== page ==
Tuesday, December 15, 2009

Hardly Strictly Bluegrass is an event that continues to amaze. I’ve been to eight of the nine held. There was only one stage at the first one and about ten thousand people. It was a nice event, but how long would it last? How many people would show up for a Bluegrass Festival? Even for free? It has exploded, and it’s hard to believe it is getting bigger. I can’t remember what year it became “Hardly Strictly” Bluegrass. That opened the door to having acts that attracted a wider range of fans, especially younger fans. Music fans across the country plan their vacations around going to the Hardly Strictly Bluegrass Festival. It’s usually held on the first weekend in October.

And it’s free! It’s all bankrolled by Warren Hellman. He says it’s a gift to himself. The crowds are huge. Locals complain about the effects on traffic, parking and the Park itself, but it’s become a huge event for the City. The San Francisco Examiner estimated that 800,000 people attended this year. It also reported that there were two arrests for public drunkenness. Some in the crowd may be oblivious to what’s going on onstage, but it is amazing that there aren’t a lot more of the problems that come with a crowd of that size.

This August had been the Fortieth Anniversary of Woodstock. The media had been going nuts with stories about the counter culture milestone. Network news had a Woodstock story every day for a week. NBC tracked down the couple pictured hugging on the cover of the Woodstock album. There was the usual debate on the effects of the counterculture. Hardly Strictly is like Woodstock every year, without the camping out.

The festival goes Friday, Saturday and Sunday. Friday is turning out to be the best day to go. There’s only one stage going, The Banjo Stage. It opens with a morning show for school kids. MC Hammer makes an appearance. When people see him on the schedule they have to wonder, MC Hammer at a Bluegrass Festival? Well, it is “Hardly Strictly” Bluegrass.

I arrive early. Volunteers at an Information Booth are greeting people by yelling: “Happy Hardly Strictly Bluegrass!” like it’s Christmas. It is Christmas for Bluegrass and music fans.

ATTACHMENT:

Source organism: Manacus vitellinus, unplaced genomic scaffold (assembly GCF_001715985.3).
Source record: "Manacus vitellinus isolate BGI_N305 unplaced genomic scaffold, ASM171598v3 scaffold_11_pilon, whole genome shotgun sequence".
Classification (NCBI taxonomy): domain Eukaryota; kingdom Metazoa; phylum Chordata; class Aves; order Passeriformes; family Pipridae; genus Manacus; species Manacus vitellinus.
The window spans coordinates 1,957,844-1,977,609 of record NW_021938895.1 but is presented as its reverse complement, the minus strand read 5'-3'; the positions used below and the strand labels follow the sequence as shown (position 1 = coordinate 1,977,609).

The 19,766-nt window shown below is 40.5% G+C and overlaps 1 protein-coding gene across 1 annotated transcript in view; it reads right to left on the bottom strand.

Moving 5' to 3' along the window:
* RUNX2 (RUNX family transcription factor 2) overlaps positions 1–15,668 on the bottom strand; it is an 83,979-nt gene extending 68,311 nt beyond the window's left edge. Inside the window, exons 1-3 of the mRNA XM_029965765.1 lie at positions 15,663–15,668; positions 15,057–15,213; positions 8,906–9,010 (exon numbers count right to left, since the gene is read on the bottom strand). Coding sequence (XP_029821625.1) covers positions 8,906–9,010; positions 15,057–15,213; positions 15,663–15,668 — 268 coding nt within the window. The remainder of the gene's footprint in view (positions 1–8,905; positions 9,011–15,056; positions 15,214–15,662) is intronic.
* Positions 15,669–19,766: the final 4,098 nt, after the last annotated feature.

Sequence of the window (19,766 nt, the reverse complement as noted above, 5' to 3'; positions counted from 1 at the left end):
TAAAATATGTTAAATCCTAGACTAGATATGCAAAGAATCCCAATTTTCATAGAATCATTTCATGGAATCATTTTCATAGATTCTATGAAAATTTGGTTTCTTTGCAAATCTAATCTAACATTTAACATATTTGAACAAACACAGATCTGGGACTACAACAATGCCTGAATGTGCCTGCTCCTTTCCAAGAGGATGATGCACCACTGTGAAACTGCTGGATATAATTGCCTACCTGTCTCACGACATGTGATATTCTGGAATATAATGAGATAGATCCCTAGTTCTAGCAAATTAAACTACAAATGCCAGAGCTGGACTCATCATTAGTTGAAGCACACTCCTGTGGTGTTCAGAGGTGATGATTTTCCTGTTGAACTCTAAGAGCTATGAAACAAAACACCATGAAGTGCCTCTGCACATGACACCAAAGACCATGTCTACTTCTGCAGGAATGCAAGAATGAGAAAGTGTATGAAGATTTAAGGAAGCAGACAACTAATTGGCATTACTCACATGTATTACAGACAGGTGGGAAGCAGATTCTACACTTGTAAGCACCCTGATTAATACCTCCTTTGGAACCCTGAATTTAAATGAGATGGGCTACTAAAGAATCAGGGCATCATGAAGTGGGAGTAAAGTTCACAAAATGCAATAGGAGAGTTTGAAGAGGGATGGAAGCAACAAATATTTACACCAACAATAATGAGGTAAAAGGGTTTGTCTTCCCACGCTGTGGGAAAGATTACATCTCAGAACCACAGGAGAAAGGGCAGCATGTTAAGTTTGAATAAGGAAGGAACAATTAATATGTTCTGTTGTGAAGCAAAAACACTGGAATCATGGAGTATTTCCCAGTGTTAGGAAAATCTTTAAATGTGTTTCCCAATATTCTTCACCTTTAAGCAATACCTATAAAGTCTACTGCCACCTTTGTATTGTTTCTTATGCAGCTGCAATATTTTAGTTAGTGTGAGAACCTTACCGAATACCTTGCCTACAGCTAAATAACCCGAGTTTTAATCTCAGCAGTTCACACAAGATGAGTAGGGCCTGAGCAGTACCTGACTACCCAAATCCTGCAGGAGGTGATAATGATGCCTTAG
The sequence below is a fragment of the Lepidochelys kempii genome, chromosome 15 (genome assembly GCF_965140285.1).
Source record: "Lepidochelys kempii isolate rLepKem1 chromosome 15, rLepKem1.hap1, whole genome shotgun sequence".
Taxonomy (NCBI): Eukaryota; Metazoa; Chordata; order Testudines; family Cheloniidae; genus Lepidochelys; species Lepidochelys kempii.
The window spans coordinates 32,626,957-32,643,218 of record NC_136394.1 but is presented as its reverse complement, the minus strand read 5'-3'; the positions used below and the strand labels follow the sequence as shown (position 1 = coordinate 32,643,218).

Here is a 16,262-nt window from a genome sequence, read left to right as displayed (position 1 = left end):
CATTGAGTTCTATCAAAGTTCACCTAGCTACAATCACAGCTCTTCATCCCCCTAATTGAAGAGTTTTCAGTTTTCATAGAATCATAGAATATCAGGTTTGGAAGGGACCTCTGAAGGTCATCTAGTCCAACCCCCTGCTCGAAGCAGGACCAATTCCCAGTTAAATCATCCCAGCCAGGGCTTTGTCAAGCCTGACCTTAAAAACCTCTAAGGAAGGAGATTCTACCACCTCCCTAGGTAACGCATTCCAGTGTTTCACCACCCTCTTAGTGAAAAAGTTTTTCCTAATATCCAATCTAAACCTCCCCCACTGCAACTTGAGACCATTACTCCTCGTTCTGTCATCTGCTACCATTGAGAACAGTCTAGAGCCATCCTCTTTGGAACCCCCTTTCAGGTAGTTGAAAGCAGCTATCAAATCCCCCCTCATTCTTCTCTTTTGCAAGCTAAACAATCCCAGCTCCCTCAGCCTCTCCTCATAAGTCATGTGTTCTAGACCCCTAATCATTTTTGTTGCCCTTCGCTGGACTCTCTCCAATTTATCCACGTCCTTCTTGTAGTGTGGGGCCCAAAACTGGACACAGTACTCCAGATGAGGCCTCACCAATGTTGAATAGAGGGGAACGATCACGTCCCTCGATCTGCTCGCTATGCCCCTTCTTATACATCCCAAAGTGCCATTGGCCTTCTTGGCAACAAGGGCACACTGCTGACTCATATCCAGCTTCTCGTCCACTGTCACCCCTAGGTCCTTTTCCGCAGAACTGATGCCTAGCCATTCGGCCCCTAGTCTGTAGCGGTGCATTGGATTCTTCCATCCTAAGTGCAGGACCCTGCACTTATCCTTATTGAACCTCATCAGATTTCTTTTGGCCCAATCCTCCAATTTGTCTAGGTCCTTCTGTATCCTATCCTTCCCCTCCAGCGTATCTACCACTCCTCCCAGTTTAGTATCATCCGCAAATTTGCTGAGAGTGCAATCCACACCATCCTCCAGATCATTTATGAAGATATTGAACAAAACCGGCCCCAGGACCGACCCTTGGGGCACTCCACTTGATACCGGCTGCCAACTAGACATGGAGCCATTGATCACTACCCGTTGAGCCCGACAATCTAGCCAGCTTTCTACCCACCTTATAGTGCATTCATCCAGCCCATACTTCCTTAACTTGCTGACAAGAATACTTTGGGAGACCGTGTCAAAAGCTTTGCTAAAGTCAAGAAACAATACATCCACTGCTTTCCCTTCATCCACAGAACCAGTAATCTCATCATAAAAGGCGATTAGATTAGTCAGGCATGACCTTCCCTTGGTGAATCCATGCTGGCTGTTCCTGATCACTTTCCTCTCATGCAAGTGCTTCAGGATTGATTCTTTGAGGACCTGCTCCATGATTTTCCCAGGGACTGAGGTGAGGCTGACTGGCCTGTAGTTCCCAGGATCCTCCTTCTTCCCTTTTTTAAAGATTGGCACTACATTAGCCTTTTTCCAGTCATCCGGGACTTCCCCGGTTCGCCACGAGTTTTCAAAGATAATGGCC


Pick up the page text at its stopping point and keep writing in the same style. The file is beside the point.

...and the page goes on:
Warren Hellman comes onstage to open the festivities. There’s a big ovation for the man who pays for everything. “You guys are going to make me cry,” he says. He introduces Poor Man’s Whiskey. They had to be announced as “PMW” at the kid’s show. They didn’t want to use the W word.

We had just seen Poor Man’s Whiskey at Cafe DuNord. Kathy had won tickets from radio station KPIG. They’re one of the bands that brings in a younger crowd. They do a funny song about their parent’s adventures in the Sixties, “Easy Come, Easy Go.” It’s an odd song about life in the Haight forty years ago. The keyboard player had a great long psychedelic solo. “Shanghai” is “A song that has everything ... Whiskey, women and the Barbary Coast.”

They have a CD “Dark Side of the Moonshine” that is a Bluegrass version of “Dark Side of the Moon.” They do each song from the album note for note with banjoes and fiddles. It’s an amusing recording. Two of the singers met at Hardly Strictly last year. They just got married! “This means they can now discuss issues like the one that will be covered in the next song,” “PMS.” Two female singers come onstage to help with this one. They close with “Good Friends of Mine.”